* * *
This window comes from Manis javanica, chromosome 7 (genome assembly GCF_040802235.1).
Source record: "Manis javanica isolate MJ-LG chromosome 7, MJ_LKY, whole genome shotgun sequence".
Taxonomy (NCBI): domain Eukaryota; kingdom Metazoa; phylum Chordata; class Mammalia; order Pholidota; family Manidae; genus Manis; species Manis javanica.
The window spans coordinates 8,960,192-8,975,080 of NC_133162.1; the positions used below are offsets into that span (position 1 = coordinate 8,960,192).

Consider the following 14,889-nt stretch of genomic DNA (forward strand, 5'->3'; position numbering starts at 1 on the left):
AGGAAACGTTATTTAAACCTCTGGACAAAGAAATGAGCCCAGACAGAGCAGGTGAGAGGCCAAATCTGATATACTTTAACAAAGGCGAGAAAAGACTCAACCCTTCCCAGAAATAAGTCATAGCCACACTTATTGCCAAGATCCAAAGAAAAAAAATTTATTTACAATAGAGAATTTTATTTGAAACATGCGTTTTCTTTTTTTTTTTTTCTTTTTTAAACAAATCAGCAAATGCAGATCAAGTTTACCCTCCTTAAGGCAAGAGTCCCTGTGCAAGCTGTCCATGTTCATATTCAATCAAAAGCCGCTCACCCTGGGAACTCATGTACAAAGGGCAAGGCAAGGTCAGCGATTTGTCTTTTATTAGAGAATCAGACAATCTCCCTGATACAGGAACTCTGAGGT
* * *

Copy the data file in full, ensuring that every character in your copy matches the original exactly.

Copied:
This window comes from Manis javanica, chromosome 7 (genome assembly GCF_040802235.1).
Source record: "Manis javanica isolate MJ-LG chromosome 7, MJ_LKY, whole genome shotgun sequence".
Taxonomy (NCBI): domain Eukaryota; kingdom Metazoa; phylum Chordata; class Mammalia; order Pholidota; family Manidae; genus Manis; species Manis javanica.
The window spans coordinates 8,960,192-8,975,080 of NC_133162.1; the positions used below are offsets into that span (position 1 = coordinate 8,960,192).

Consider the following 14,889-nt stretch of genomic DNA (forward strand, 5'->3'; position numbering starts at 1 on the left):
AGGAAACGTTATTTAAACCTCTGGACAAAGAAATGAGCCCAGACAGAGCAGGTGAGAGGCCAAATCTGATATACTTTAACAAAGGCGAGAAAAGACTCAACCCTTCCCAGAAATAAGTCATAGCCACACTTATTGCCAAGATCCAAAGAAAAAAAATTTATTTACAATAGAGAATTTTATTTGAAACATGCGTTTTCTTTTTTTTTTTTTCTTTTTTAAACAAATCAGCAAATGCAGATCAAGTTTACCCTCCTTAAGGCAAGAGTCCCTGTGCAAGCTGTCCATGTTCATATTCAATCAAAAGCCGCTCACCCTGGGAACTCATGTACAAAGGGCAAGGCAAGGTCAGCGATTTGTCTTTTATTAGAGAATCAGACAATCTCCCTGATACAGGAACTCTGAGGT